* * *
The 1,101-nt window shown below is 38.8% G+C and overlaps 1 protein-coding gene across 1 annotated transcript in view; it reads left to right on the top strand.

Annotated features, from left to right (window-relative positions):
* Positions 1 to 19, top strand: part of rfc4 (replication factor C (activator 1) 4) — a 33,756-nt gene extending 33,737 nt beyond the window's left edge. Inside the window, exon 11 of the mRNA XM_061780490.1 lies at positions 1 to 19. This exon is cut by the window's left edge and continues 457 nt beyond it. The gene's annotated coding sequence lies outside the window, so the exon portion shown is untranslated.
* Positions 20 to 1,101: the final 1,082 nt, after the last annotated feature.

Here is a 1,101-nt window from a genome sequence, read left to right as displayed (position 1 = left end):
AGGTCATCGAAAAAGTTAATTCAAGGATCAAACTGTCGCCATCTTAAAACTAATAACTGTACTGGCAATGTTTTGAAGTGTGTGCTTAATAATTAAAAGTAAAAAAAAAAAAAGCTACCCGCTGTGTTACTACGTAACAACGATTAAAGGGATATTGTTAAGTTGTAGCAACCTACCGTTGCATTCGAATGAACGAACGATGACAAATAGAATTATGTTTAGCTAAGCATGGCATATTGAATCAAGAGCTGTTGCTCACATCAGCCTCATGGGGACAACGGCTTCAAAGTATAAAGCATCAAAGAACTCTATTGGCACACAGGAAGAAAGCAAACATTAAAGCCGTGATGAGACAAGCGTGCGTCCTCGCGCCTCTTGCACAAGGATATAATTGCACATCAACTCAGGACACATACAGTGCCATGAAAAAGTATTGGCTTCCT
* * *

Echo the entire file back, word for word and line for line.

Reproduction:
The 1,101-nt window shown below is 38.8% G+C and overlaps 1 protein-coding gene across 1 annotated transcript in view; it reads left to right on the top strand.

Annotated features, from left to right (window-relative positions):
* Positions 1 to 19, top strand: part of rfc4 (replication factor C (activator 1) 4) — a 33,756-nt gene extending 33,737 nt beyond the window's left edge. Inside the window, exon 11 of the mRNA XM_061780490.1 lies at positions 1 to 19. This exon is cut by the window's left edge and continues 457 nt beyond it. The gene's annotated coding sequence lies outside the window, so the exon portion shown is untranslated.
* Positions 20 to 1,101: the final 1,082 nt, after the last annotated feature.

Here is a 1,101-nt window from a genome sequence, read left to right as displayed (position 1 = left end):
AGGTCATCGAAAAAGTTAATTCAAGGATCAAACTGTCGCCATCTTAAAACTAATAACTGTACTGGCAATGTTTTGAAGTGTGTGCTTAATAATTAAAAGTAAAAAAAAAAAAAGCTACCCGCTGTGTTACTACGTAACAACGATTAAAGGGATATTGTTAAGTTGTAGCAACCTACCGTTGCATTCGAATGAACGAACGATGACAAATAGAATTATGTTTAGCTAAGCATGGCATATTGAATCAAGAGCTGTTGCTCACATCAGCCTCATGGGGACAACGGCTTCAAAGTATAAAGCATCAAAGAACTCTATTGGCACACAGGAAGAAAGCAAACATTAAAGCCGTGATGAGACAAGCGTGCGTCCTCGCGCCTCTTGCACAAGGATATAATTGCACATCAACTCAGGACACATACAGTGCCATGAAAAAGTATTGGCTTCCT